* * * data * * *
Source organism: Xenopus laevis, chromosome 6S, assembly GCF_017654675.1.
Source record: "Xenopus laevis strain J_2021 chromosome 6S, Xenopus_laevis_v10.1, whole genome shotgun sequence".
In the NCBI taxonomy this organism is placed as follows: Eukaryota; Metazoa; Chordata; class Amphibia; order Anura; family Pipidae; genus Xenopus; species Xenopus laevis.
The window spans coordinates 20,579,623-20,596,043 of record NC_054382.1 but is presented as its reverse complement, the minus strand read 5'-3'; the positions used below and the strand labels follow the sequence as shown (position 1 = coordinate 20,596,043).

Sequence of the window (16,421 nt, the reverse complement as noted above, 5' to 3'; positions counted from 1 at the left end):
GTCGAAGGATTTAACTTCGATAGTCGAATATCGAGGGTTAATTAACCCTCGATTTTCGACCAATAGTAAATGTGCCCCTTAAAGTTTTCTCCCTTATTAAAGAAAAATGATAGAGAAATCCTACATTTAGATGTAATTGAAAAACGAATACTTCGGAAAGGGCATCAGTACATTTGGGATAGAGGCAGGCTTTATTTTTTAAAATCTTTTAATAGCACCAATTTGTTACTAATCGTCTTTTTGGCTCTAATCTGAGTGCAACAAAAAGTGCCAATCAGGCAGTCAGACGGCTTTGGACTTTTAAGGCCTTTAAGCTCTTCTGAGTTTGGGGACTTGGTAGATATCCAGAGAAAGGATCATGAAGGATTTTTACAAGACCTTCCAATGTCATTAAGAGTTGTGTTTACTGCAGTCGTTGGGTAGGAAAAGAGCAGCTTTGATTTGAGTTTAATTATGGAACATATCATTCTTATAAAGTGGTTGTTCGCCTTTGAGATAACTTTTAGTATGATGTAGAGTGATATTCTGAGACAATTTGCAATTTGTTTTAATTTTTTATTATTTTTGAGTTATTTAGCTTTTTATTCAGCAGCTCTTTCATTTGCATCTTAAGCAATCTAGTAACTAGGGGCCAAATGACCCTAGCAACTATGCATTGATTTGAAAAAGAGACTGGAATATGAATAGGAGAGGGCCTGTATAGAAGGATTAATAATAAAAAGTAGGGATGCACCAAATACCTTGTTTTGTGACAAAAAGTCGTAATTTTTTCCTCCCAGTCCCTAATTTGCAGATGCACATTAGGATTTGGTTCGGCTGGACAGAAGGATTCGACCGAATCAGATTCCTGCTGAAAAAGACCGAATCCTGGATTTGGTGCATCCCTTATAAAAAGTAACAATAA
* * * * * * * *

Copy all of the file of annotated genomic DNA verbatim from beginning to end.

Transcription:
Source organism: Xenopus laevis, chromosome 6S, assembly GCF_017654675.1.
Source record: "Xenopus laevis strain J_2021 chromosome 6S, Xenopus_laevis_v10.1, whole genome shotgun sequence".
In the NCBI taxonomy this organism is placed as follows: Eukaryota; Metazoa; Chordata; class Amphibia; order Anura; family Pipidae; genus Xenopus; species Xenopus laevis.
The window spans coordinates 20,579,623-20,596,043 of record NC_054382.1 but is presented as its reverse complement, the minus strand read 5'-3'; the positions used below and the strand labels follow the sequence as shown (position 1 = coordinate 20,596,043).

Sequence of the window (16,421 nt, the reverse complement as noted above, 5' to 3'; positions counted from 1 at the left end):
GTCGAAGGATTTAACTTCGATAGTCGAATATCGAGGGTTAATTAACCCTCGATTTTCGACCAATAGTAAATGTGCCCCTTAAAGTTTTCTCCCTTATTAAAGAAAAATGATAGAGAAATCCTACATTTAGATGTAATTGAAAAACGAATACTTCGGAAAGGGCATCAGTACATTTGGGATAGAGGCAGGCTTTATTTTTTAAAATCTTTTAATAGCACCAATTTGTTACTAATCGTCTTTTTGGCTCTAATCTGAGTGCAACAAAAAGTGCCAATCAGGCAGTCAGACGGCTTTGGACTTTTAAGGCCTTTAAGCTCTTCTGAGTTTGGGGACTTGGTAGATATCCAGAGAAAGGATCATGAAGGATTTTTACAAGACCTTCCAATGTCATTAAGAGTTGTGTTTACTGCAGTCGTTGGGTAGGAAAAGAGCAGCTTTGATTTGAGTTTAATTATGGAACATATCATTCTTATAAAGTGGTTGTTCGCCTTTGAGATAACTTTTAGTATGATGTAGAGTGATATTCTGAGACAATTTGCAATTTGTTTTAATTTTTTATTATTTTTGAGTTATTTAGCTTTTTATTCAGCAGCTCTTTCATTTGCATCTTAAGCAATCTAGTAACTAGGGGCCAAATGACCCTAGCAACTATGCATTGATTTGAAAAAGAGACTGGAATATGAATAGGAGAGGGCCTGTATAGAAGGATTAATAATAAAAAGTAGGGATGCACCAAATACCTTGTTTTGTGACAAAAAGTCGTAATTTTTTCCTCCCAGTCCCTAATTTGCAGATGCACATTAGGATTTGGTTCGGCTGGACAGAAGGATTCGACCGAATCAGATTCCTGCTGAAAAAGACCGAATCCTGGATTTGGTGCATCCCTTATAAAAAGTAACAATAA